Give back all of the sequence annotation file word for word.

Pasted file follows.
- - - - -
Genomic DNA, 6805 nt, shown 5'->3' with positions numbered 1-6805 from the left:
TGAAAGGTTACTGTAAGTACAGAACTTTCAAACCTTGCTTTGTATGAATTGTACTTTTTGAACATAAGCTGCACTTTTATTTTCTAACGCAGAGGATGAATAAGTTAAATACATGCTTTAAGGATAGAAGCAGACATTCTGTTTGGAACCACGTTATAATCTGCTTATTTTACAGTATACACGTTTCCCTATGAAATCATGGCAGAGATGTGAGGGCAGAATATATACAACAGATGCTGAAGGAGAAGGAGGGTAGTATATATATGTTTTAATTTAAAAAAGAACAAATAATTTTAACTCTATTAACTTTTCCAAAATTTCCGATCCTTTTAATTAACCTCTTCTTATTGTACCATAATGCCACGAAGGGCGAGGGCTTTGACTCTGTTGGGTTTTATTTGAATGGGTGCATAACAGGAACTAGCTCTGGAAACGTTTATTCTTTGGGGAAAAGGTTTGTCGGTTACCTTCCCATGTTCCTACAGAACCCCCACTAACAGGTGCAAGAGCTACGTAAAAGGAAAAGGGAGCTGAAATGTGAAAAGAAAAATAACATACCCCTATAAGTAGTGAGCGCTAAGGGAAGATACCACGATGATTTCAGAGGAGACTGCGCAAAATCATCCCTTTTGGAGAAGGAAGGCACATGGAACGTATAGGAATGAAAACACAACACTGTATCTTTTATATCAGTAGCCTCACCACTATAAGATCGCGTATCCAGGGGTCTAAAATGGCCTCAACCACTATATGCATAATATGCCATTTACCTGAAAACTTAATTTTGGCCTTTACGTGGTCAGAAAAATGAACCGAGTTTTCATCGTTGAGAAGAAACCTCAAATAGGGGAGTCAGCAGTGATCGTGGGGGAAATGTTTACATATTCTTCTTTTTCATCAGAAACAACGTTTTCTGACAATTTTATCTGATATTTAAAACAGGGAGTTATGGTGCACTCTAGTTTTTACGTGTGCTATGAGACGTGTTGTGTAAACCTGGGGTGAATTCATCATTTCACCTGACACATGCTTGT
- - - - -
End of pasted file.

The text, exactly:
Genomic DNA, 6805 nt, shown 5'->3' with positions numbered 1-6805 from the left:
TGAAAGGTTACTGTAAGTACAGAACTTTCAAACCTTGCTTTGTATGAATTGTACTTTTTGAACATAAGCTGCACTTTTATTTTCTAACGCAGAGGATGAATAAGTTAAATACATGCTTTAAGGATAGAAGCAGACATTCTGTTTGGAACCACGTTATAATCTGCTTATTTTACAGTATACACGTTTCCCTATGAAATCATGGCAGAGATGTGAGGGCAGAATATATACAACAGATGCTGAAGGAGAAGGAGGGTAGTATATATATGTTTTAATTTAAAAAAGAACAAATAATTTTAACTCTATTAACTTTTCCAAAATTTCCGATCCTTTTAATTAACCTCTTCTTATTGTACCATAATGCCACGAAGGGCGAGGGCTTTGACTCTGTTGGGTTTTATTTGAATGGGTGCATAACAGGAACTAGCTCTGGAAACGTTTATTCTTTGGGGAAAAGGTTTGTCGGTTACCTTCCCATGTTCCTACAGAACCCCCACTAACAGGTGCAAGAGCTACGTAAAAGGAAAAGGGAGCTGAAATGTGAAAAGAAAAATAACATACCCCTATAAGTAGTGAGCGCTAAGGGAAGATACCACGATGATTTCAGAGGAGACTGCGCAAAATCATCCCTTTTGGAGAAGGAAGGCACATGGAACGTATAGGAATGAAAACACAACACTGTATCTTTTATATCAGTAGCCTCACCACTATAAGATCGCGTATCCAGGGGTCTAAAATGGCCTCAACCACTATATGCATAATATGCCATTTACCTGAAAACTTAATTTTGGCCTTTACGTGGTCAGAAAAATGAACCGAGTTTTCATCGTTGAGAAGAAACCTCAAATAGGGGAGTCAGCAGTGATCGTGGGGGAAATGTTTACATATTCTTCTTTTTCATCAGAAACAACGTTTTCTGACAATTTTATCTGATATTTAAAACAGGGAGTTATGGTGCACTCTAGTTTTTACGTGTGCTATGAGACGTGTTGTGTAAACCTGGGGTGAATTCATCATTTCACCTGACACATGCTTGT